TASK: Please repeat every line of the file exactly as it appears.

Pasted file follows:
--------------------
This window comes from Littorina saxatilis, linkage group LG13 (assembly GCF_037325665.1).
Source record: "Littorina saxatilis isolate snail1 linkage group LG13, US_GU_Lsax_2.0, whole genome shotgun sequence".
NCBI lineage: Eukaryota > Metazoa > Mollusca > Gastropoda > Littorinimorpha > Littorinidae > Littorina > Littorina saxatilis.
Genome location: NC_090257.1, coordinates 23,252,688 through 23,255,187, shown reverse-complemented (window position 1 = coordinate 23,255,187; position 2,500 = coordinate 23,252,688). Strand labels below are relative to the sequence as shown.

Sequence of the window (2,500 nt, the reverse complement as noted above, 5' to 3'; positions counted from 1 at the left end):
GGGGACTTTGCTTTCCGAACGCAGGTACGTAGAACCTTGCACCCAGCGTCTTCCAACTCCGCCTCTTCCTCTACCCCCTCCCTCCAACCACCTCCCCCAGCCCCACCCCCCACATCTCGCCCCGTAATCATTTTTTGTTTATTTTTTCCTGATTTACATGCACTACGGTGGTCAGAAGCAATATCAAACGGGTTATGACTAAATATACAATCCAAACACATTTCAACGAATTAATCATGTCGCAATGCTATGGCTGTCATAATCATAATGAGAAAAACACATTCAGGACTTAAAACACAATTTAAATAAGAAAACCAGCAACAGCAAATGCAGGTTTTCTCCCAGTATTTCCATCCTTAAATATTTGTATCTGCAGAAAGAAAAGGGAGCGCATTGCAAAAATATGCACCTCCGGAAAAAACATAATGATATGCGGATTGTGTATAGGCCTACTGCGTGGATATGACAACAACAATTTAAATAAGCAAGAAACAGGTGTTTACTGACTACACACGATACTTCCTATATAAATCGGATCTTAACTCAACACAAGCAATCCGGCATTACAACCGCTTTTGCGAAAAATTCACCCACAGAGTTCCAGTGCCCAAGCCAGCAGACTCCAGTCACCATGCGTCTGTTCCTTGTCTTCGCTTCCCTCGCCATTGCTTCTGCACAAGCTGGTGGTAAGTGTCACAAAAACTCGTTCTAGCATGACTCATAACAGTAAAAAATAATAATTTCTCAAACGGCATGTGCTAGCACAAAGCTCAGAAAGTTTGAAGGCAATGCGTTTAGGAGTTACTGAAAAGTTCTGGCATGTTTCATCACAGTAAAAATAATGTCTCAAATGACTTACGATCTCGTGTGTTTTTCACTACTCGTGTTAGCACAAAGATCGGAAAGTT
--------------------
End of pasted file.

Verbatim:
This window comes from Littorina saxatilis, linkage group LG13 (assembly GCF_037325665.1).
Source record: "Littorina saxatilis isolate snail1 linkage group LG13, US_GU_Lsax_2.0, whole genome shotgun sequence".
NCBI lineage: Eukaryota > Metazoa > Mollusca > Gastropoda > Littorinimorpha > Littorinidae > Littorina > Littorina saxatilis.
Genome location: NC_090257.1, coordinates 23,252,688 through 23,255,187, shown reverse-complemented (window position 1 = coordinate 23,255,187; position 2,500 = coordinate 23,252,688). Strand labels below are relative to the sequence as shown.

Sequence of the window (2,500 nt, the reverse complement as noted above, 5' to 3'; positions counted from 1 at the left end):
GGGGACTTTGCTTTCCGAACGCAGGTACGTAGAACCTTGCACCCAGCGTCTTCCAACTCCGCCTCTTCCTCTACCCCCTCCCTCCAACCACCTCCCCCAGCCCCACCCCCCACATCTCGCCCCGTAATCATTTTTTGTTTATTTTTTCCTGATTTACATGCACTACGGTGGTCAGAAGCAATATCAAACGGGTTATGACTAAATATACAATCCAAACACATTTCAACGAATTAATCATGTCGCAATGCTATGGCTGTCATAATCATAATGAGAAAAACACATTCAGGACTTAAAACACAATTTAAATAAGAAAACCAGCAACAGCAAATGCAGGTTTTCTCCCAGTATTTCCATCCTTAAATATTTGTATCTGCAGAAAGAAAAGGGAGCGCATTGCAAAAATATGCACCTCCGGAAAAAACATAATGATATGCGGATTGTGTATAGGCCTACTGCGTGGATATGACAACAACAATTTAAATAAGCAAGAAACAGGTGTTTACTGACTACACACGATACTTCCTATATAAATCGGATCTTAACTCAACACAAGCAATCCGGCATTACAACCGCTTTTGCGAAAAATTCACCCACAGAGTTCCAGTGCCCAAGCCAGCAGACTCCAGTCACCATGCGTCTGTTCCTTGTCTTCGCTTCCCTCGCCATTGCTTCTGCACAAGCTGGTGGTAAGTGTCACAAAAACTCGTTCTAGCATGACTCATAACAGTAAAAAATAATAATTTCTCAAACGGCATGTGCTAGCACAAAGCTCAGAAAGTTTGAAGGCAATGCGTTTAGGAGTTACTGAAAAGTTCTGGCATGTTTCATCACAGTAAAAATAATGTCTCAAATGACTTACGATCTCGTGTGTTTTTCACTACTCGTGTTAGCACAAAGATCGGAAAGTT